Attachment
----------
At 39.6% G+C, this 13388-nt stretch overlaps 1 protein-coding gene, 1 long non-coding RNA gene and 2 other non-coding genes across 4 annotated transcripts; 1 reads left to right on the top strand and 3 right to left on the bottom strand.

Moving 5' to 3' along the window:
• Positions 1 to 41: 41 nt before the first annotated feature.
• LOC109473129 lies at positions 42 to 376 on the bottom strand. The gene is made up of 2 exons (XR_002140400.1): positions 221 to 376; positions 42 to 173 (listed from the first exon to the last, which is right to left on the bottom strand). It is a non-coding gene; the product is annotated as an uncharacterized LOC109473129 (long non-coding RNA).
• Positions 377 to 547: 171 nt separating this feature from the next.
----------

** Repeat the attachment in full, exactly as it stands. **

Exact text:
At 39.6% G+C, this 13388-nt stretch overlaps 1 protein-coding gene, 1 long non-coding RNA gene and 2 other non-coding genes across 4 annotated transcripts; 1 reads left to right on the top strand and 3 right to left on the bottom strand.

Moving 5' to 3' along the window:
• Positions 1 to 41: 41 nt before the first annotated feature.
• LOC109473129 lies at positions 42 to 376 on the bottom strand. The gene is made up of 2 exons (XR_002140400.1): positions 221 to 376; positions 42 to 173 (listed from the first exon to the last, which is right to left on the bottom strand). It is a non-coding gene; the product is annotated as an uncharacterized LOC109473129 (long non-coding RNA).
• Positions 377 to 547: 171 nt separating this feature from the next.